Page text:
Life on the Farm Day 2: Planting Season
The point is this: whoever sows sparingly will also reap sparingly, and whoever sows bountifully will also reap bountifully. Each one must give as he has decided in his heart, not reluctantly or under compulsion, for God loves a cheerful giver. (2 Corinthians 9:6-7, ESV)
In Iowa, planting season is in the months of April and May. It’s a very busy time, getting hundreds of thousands of corn and soybean seeds into the ground. It’s not just a matter of putting the seeds in the ground and then dusting off your hands and waiting for the seeds to sprout. The ground must first be prepared for the seed. The hard, packed-down soil is slowly churned up and then injected with nutrients so that it’s ready to receive and nourish the seed that will be planted. A great deal of time and care is put into creating an ideal environment for the seed to flourish.
You may be familiar with the parable of the sower that Jesus tells in Matthew 13. The sower encounters four different types of soil and, therefore, four different results of seed growth. The first soil is a beaten-down path where birds instantly snatch the seed away. The second soil, though rocky, produces growth at first, but since the seed cannot establish a strong root, it withers away in the hot sun. The third soil is full of thorns, which choke the seed as it starts to grow. The fourth soil is good, and the seeds sprout and grow and produce a lot of grain. Oftentimes this parable is used in a gospel sermon, instructing listeners to be like the good soil, not allowing anything to get in the way of responding to the message of salvation. I like to apply this parable to my role as a mom as well.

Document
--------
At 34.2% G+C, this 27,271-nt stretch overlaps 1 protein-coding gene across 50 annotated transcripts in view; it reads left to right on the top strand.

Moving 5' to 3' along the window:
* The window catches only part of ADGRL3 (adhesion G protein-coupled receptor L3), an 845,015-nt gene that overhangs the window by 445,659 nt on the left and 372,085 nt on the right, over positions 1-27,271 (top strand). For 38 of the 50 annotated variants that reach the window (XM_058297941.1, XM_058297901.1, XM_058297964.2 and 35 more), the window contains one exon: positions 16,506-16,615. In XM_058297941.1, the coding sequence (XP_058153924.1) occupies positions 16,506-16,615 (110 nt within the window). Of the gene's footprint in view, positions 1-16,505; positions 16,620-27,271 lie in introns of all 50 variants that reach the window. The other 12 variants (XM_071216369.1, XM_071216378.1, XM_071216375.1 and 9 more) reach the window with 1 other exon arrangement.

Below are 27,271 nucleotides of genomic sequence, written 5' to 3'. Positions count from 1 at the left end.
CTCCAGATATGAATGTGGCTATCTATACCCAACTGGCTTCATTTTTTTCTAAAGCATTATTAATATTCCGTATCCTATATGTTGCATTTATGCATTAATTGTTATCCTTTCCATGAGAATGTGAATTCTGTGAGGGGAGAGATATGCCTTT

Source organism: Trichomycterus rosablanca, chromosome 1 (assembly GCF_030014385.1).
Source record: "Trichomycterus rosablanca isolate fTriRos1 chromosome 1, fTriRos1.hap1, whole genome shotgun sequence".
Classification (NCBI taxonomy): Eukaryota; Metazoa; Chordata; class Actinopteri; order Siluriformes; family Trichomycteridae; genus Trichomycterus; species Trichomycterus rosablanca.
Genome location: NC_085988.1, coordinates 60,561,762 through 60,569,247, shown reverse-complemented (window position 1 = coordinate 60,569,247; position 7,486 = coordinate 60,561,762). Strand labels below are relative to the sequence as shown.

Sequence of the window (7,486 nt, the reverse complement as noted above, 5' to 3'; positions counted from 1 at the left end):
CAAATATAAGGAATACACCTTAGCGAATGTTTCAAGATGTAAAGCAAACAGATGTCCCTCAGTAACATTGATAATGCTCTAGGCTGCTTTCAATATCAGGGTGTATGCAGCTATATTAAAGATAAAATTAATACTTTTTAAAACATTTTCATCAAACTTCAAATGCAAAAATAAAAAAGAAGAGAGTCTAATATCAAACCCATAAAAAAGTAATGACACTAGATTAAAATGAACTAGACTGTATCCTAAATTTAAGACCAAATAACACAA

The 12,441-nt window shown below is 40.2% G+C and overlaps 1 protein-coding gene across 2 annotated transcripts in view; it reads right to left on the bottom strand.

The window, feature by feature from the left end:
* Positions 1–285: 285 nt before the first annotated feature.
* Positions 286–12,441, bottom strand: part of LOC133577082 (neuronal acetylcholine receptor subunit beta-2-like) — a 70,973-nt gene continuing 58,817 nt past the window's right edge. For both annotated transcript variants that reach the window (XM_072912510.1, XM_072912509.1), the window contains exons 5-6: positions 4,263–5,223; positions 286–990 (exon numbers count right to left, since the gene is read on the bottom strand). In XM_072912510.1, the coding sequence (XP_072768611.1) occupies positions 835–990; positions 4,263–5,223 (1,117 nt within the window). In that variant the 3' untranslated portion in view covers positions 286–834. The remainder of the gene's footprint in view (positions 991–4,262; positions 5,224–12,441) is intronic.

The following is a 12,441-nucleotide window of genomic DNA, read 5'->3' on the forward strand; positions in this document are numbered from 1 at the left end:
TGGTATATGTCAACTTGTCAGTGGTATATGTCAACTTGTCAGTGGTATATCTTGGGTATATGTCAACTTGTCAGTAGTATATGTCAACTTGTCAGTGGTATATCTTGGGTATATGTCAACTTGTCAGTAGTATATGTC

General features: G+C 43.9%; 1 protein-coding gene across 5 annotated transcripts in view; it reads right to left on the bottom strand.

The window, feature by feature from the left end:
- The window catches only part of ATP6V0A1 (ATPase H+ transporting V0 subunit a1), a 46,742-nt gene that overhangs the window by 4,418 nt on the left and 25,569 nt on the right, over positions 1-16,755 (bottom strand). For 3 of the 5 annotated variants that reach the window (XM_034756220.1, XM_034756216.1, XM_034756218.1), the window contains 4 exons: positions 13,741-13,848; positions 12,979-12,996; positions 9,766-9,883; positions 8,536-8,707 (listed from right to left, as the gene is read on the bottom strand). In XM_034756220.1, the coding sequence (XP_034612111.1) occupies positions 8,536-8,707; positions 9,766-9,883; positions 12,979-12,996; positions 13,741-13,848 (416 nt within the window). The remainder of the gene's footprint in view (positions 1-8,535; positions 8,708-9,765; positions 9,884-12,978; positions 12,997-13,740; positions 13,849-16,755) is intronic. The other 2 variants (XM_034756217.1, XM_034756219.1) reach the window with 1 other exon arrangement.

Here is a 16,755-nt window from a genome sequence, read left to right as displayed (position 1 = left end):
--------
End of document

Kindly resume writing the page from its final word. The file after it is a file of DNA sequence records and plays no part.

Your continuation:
As a mom, my job is to provide for the needs of my family. These include both physical and spiritual needs. What kind of foundation am I preparing for my children? Am I putting in the time necessary to prepare their hearts to hear about God? Just as a seed needs a healthy environment to grow properly, our children benefit greatly when we create for them a healthy spiritual environment in which to grow. We need to take the time to pour the seeds of life into our children by ensuring they are consistently under the sound of God’s Word both inside and outside the home. You cannot expect something to grow if you do not first plant a seed in the ground and give that seed the time and care it requires to grow. This can apply to any area of your life. What seeds have you planted in your church? With your friends? In your work? Without seeds, there cannot be a harvest. Planting seeds is the very first step when growing anything. If you want to grow in your local church, first plant your seeds and establish roots. If you want to be a better friend or a better wife, plant that seed and begin to nurture it.
Be careful where you are planting your seeds, however. In the book of Galatians, Paul warns about what happens when you sow your seeds in the wrong places. “Do not be deceived: God is not mocked, for whatever one sows, that will he also reap. For the one who sows to his flesh will from the flesh reap corruption, but the one who sows to the Spirit will from the Spirit reap eternal life” (Galatians 6:7-8). These words by Jack Hunter sum these verses up perfectly: “The contrast is vivid and startling: ‘sow-flesh-corruption’ or ‘sow-Spirit-life everlasting.’ Note that we determine the outcome, for we choose to sow to the flesh or to the Spirit.”
Time is a precious commodity that can easily be wasted on things that do not last. If the farmer puts in the time necessary to prepare and care for the planted seeds, his crop will flourish. If he wastes his time and neglects the seed, however, it will not grow. Use your time wisely, and pour the seeds of life into your children from an early age. Use your time to plant seeds in all areas that you want to grow for God. Do not sow those seeds sparingly; instead, focus on sowing bountifully so that you may reap bountifully as well.